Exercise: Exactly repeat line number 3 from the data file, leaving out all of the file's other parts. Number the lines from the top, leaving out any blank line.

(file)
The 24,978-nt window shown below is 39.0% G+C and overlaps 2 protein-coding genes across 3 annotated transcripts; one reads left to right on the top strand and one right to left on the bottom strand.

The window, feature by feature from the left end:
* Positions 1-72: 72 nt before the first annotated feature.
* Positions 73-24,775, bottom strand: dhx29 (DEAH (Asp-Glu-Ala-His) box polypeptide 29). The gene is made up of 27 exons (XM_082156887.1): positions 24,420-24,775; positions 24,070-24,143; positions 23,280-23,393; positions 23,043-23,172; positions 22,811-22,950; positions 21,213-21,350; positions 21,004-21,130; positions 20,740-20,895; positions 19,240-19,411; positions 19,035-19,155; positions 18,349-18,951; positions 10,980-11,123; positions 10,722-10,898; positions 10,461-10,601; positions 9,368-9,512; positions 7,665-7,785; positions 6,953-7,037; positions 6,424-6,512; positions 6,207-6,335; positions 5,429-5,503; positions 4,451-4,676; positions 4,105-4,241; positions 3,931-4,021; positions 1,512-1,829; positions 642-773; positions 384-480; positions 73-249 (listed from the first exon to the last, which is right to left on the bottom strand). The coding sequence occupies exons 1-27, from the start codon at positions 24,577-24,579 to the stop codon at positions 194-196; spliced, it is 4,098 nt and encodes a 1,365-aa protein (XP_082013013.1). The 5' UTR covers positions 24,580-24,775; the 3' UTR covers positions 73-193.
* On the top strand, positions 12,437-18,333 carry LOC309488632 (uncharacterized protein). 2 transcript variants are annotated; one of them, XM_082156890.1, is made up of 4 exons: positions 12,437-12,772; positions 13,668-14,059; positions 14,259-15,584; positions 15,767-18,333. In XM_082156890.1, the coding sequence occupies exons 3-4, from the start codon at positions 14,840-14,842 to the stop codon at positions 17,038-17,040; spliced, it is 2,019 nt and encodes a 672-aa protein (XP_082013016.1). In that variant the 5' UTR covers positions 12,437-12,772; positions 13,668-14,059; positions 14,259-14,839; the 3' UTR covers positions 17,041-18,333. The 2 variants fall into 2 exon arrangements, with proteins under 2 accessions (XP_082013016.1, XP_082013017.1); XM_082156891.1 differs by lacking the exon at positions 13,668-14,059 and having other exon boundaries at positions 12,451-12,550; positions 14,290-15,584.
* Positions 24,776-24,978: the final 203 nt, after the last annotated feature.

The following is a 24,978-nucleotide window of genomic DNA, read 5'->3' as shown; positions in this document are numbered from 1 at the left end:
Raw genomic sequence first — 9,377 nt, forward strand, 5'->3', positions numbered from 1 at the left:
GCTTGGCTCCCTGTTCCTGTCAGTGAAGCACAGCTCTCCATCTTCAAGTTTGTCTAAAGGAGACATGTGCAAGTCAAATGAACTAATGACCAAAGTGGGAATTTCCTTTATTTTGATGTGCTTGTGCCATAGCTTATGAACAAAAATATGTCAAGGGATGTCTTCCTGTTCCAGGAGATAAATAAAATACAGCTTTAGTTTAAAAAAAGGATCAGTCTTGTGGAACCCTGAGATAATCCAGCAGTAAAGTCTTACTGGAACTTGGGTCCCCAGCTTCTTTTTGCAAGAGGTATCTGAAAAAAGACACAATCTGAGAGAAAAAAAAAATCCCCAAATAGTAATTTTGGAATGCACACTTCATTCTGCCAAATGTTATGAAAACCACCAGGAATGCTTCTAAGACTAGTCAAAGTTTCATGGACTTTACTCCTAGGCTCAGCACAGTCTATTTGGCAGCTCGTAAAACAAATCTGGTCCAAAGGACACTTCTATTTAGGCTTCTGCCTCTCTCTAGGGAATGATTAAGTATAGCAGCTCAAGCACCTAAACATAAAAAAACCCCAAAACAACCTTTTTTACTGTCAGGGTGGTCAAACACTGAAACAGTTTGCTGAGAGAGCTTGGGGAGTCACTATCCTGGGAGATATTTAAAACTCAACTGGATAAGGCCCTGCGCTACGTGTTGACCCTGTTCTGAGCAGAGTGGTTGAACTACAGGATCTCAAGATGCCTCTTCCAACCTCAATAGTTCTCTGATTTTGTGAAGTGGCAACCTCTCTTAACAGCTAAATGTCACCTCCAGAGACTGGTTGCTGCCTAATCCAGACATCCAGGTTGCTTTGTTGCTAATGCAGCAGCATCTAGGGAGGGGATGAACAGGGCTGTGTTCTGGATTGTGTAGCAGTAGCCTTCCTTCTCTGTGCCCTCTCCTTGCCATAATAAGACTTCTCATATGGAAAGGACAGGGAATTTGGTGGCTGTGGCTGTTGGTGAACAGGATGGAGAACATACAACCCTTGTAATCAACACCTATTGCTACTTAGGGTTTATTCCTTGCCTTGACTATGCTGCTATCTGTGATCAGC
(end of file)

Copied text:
* Positions 1-72: 72 nt before the first annotated feature.